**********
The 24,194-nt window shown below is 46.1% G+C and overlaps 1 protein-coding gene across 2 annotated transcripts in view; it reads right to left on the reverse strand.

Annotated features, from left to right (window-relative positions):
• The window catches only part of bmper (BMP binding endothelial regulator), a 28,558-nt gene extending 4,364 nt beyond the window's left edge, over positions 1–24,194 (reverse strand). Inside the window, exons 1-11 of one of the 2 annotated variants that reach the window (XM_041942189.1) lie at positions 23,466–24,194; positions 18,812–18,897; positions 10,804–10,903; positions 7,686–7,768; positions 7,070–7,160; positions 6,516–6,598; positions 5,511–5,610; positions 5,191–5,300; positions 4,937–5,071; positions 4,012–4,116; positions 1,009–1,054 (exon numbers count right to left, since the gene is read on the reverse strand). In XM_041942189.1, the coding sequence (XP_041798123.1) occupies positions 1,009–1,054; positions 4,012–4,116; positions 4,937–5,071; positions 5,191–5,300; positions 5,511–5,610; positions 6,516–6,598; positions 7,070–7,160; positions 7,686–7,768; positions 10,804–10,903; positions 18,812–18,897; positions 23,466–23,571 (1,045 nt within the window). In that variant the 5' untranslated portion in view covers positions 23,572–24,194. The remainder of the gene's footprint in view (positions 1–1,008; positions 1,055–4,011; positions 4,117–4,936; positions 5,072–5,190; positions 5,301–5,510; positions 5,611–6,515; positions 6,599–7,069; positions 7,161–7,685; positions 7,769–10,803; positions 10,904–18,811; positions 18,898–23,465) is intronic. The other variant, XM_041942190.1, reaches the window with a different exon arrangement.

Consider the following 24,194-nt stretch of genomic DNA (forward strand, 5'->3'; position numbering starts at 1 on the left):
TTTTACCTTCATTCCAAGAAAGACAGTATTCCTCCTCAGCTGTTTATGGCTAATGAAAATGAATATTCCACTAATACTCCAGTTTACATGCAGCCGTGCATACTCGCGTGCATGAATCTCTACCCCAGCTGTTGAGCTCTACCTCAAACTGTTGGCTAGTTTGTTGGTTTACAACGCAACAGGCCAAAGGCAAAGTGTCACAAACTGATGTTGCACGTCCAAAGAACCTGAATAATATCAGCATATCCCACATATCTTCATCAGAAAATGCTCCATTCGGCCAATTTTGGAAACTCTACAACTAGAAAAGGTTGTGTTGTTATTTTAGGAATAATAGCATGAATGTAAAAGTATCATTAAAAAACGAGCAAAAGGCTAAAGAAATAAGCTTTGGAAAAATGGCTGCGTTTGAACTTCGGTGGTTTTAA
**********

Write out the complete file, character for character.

The 24,194-nt window shown below is 46.1% G+C and overlaps 1 protein-coding gene across 2 annotated transcripts in view; it reads right to left on the reverse strand.

Annotated features, from left to right (window-relative positions):
• The window catches only part of bmper (BMP binding endothelial regulator), a 28,558-nt gene extending 4,364 nt beyond the window's left edge, over positions 1–24,194 (reverse strand). Inside the window, exons 1-11 of one of the 2 annotated variants that reach the window (XM_041942189.1) lie at positions 23,466–24,194; positions 18,812–18,897; positions 10,804–10,903; positions 7,686–7,768; positions 7,070–7,160; positions 6,516–6,598; positions 5,511–5,610; positions 5,191–5,300; positions 4,937–5,071; positions 4,012–4,116; positions 1,009–1,054 (exon numbers count right to left, since the gene is read on the reverse strand). In XM_041942189.1, the coding sequence (XP_041798123.1) occupies positions 1,009–1,054; positions 4,012–4,116; positions 4,937–5,071; positions 5,191–5,300; positions 5,511–5,610; positions 6,516–6,598; positions 7,070–7,160; positions 7,686–7,768; positions 10,804–10,903; positions 18,812–18,897; positions 23,466–23,571 (1,045 nt within the window). In that variant the 5' untranslated portion in view covers positions 23,572–24,194. The remainder of the gene's footprint in view (positions 1–1,008; positions 1,055–4,011; positions 4,117–4,936; positions 5,072–5,190; positions 5,301–5,510; positions 5,611–6,515; positions 6,599–7,069; positions 7,161–7,685; positions 7,769–10,803; positions 10,904–18,811; positions 18,898–23,465) is intronic. The other variant, XM_041942190.1, reaches the window with a different exon arrangement.

Consider the following 24,194-nt stretch of genomic DNA (forward strand, 5'->3'; position numbering starts at 1 on the left):
TTTTACCTTCATTCCAAGAAAGACAGTATTCCTCCTCAGCTGTTTATGGCTAATGAAAATGAATATTCCACTAATACTCCAGTTTACATGCAGCCGTGCATACTCGCGTGCATGAATCTCTACCCCAGCTGTTGAGCTCTACCTCAAACTGTTGGCTAGTTTGTTGGTTTACAACGCAACAGGCCAAAGGCAAAGTGTCACAAACTGATGTTGCACGTCCAAAGAACCTGAATAATATCAGCATATCCCACATATCTTCATCAGAAAATGCTCCATTCGGCCAATTTTGGAAACTCTACAACTAGAAAAGGTTGTGTTGTTATTTTAGGAATAATAGCATGAATGTAAAAGTATCATTAAAAAACGAGCAAAAGGCTAAAGAAATAAGCTTTGGAAAAATGGCTGCGTTTGAACTTCGGTGGTTTTAA